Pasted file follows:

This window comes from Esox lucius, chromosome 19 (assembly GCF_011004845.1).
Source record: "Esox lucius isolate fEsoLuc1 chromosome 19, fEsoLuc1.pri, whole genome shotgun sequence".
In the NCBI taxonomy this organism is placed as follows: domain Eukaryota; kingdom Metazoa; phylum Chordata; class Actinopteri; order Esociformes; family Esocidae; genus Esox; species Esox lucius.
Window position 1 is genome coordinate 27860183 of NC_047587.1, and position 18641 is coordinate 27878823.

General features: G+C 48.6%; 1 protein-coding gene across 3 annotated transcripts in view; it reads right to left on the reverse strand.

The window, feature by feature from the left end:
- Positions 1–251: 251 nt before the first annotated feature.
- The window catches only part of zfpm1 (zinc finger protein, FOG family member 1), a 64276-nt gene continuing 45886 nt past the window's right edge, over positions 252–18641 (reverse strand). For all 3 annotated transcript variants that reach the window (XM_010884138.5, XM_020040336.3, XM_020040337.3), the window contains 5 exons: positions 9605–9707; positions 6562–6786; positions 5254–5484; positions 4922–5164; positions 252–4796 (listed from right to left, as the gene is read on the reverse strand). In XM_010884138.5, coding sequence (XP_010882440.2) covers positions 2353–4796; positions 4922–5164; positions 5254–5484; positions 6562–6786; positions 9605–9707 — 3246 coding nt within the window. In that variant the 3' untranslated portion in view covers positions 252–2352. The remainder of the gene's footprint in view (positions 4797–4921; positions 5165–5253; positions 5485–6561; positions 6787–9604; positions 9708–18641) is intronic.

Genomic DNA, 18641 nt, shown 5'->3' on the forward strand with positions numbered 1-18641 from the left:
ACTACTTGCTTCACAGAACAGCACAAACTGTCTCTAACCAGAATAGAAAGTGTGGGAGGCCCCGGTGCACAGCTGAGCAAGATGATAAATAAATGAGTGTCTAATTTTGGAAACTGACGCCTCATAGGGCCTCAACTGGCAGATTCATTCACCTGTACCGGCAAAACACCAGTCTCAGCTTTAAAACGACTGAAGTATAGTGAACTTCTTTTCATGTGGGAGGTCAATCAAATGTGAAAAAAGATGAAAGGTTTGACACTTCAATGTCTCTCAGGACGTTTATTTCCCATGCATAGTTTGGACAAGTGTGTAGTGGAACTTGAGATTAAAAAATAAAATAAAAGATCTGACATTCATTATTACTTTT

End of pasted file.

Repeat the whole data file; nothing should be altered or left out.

This window comes from Esox lucius, chromosome 19 (assembly GCF_011004845.1).
Source record: "Esox lucius isolate fEsoLuc1 chromosome 19, fEsoLuc1.pri, whole genome shotgun sequence".
In the NCBI taxonomy this organism is placed as follows: domain Eukaryota; kingdom Metazoa; phylum Chordata; class Actinopteri; order Esociformes; family Esocidae; genus Esox; species Esox lucius.
Window position 1 is genome coordinate 27860183 of NC_047587.1, and position 18641 is coordinate 27878823.

General features: G+C 48.6%; 1 protein-coding gene across 3 annotated transcripts in view; it reads right to left on the reverse strand.

The window, feature by feature from the left end:
- Positions 1–251: 251 nt before the first annotated feature.
- The window catches only part of zfpm1 (zinc finger protein, FOG family member 1), a 64276-nt gene continuing 45886 nt past the window's right edge, over positions 252–18641 (reverse strand). For all 3 annotated transcript variants that reach the window (XM_010884138.5, XM_020040336.3, XM_020040337.3), the window contains 5 exons: positions 9605–9707; positions 6562–6786; positions 5254–5484; positions 4922–5164; positions 252–4796 (listed from right to left, as the gene is read on the reverse strand). In XM_010884138.5, coding sequence (XP_010882440.2) covers positions 2353–4796; positions 4922–5164; positions 5254–5484; positions 6562–6786; positions 9605–9707 — 3246 coding nt within the window. In that variant the 3' untranslated portion in view covers positions 252–2352. The remainder of the gene's footprint in view (positions 4797–4921; positions 5165–5253; positions 5485–6561; positions 6787–9604; positions 9708–18641) is intronic.

Genomic DNA, 18641 nt, shown 5'->3' on the forward strand with positions numbered 1-18641 from the left:
ACTACTTGCTTCACAGAACAGCACAAACTGTCTCTAACCAGAATAGAAAGTGTGGGAGGCCCCGGTGCACAGCTGAGCAAGATGATAAATAAATGAGTGTCTAATTTTGGAAACTGACGCCTCATAGGGCCTCAACTGGCAGATTCATTCACCTGTACCGGCAAAACACCAGTCTCAGCTTTAAAACGACTGAAGTATAGTGAACTTCTTTTCATGTGGGAGGTCAATCAAATGTGAAAAAAGATGAAAGGTTTGACACTTCAATGTCTCTCAGGACGTTTATTTCCCATGCATAGTTTGGACAAGTGTGTAGTGGAACTTGAGATTAAAAAATAAAATAAAAGATCTGACATTCATTATTACTTTT